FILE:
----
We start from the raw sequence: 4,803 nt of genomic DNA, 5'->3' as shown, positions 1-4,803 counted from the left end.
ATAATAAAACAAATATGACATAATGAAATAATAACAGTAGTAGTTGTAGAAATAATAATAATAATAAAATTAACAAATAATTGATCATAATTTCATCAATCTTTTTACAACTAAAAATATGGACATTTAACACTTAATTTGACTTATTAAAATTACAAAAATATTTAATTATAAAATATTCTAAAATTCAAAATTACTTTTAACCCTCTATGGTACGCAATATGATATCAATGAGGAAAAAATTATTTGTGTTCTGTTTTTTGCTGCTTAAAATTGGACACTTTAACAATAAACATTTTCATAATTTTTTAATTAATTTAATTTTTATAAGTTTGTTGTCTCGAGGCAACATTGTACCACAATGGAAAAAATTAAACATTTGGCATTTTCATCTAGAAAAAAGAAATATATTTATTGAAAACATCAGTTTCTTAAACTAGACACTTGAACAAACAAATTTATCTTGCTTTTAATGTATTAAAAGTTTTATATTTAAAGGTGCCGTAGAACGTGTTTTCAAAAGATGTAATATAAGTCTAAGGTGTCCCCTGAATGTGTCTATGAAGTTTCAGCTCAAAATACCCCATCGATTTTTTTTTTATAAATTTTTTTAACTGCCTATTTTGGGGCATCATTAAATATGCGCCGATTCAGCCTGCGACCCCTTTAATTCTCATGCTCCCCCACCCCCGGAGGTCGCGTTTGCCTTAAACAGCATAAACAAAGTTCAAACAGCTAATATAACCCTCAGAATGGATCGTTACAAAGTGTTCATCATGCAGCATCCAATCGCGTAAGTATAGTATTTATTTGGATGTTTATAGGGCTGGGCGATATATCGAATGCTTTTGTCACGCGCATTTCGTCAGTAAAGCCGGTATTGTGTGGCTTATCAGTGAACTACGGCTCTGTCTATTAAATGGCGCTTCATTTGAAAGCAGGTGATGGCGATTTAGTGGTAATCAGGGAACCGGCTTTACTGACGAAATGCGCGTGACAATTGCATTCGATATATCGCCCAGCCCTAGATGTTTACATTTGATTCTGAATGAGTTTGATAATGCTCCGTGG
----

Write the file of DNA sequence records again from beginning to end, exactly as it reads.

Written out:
We start from the raw sequence: 4,803 nt of genomic DNA, 5'->3' as shown, positions 1-4,803 counted from the left end.
ATAATAAAACAAATATGACATAATGAAATAATAACAGTAGTAGTTGTAGAAATAATAATAATAATAAAATTAACAAATAATTGATCATAATTTCATCAATCTTTTTACAACTAAAAATATGGACATTTAACACTTAATTTGACTTATTAAAATTACAAAAATATTTAATTATAAAATATTCTAAAATTCAAAATTACTTTTAACCCTCTATGGTACGCAATATGATATCAATGAGGAAAAAATTATTTGTGTTCTGTTTTTTGCTGCTTAAAATTGGACACTTTAACAATAAACATTTTCATAATTTTTTAATTAATTTAATTTTTATAAGTTTGTTGTCTCGAGGCAACATTGTACCACAATGGAAAAAATTAAACATTTGGCATTTTCATCTAGAAAAAAGAAATATATTTATTGAAAACATCAGTTTCTTAAACTAGACACTTGAACAAACAAATTTATCTTGCTTTTAATGTATTAAAAGTTTTATATTTAAAGGTGCCGTAGAACGTGTTTTCAAAAGATGTAATATAAGTCTAAGGTGTCCCCTGAATGTGTCTATGAAGTTTCAGCTCAAAATACCCCATCGATTTTTTTTTTATAAATTTTTTTAACTGCCTATTTTGGGGCATCATTAAATATGCGCCGATTCAGCCTGCGACCCCTTTAATTCTCATGCTCCCCCACCCCCGGAGGTCGCGTTTGCCTTAAACAGCATAAACAAAGTTCAAACAGCTAATATAACCCTCAGAATGGATCGTTACAAAGTGTTCATCATGCAGCATCCAATCGCGTAAGTATAGTATTTATTTGGATGTTTATAGGGCTGGGCGATATATCGAATGCTTTTGTCACGCGCATTTCGTCAGTAAAGCCGGTATTGTGTGGCTTATCAGTGAACTACGGCTCTGTCTATTAAATGGCGCTTCATTTGAAAGCAGGTGATGGCGATTTAGTGGTAATCAGGGAACCGGCTTTACTGACGAAATGCGCGTGACAATTGCATTCGATATATCGCCCAGCCCTAGATGTTTACATTTGATTCTGAATGAGTTTGATAATGCTCCGTGG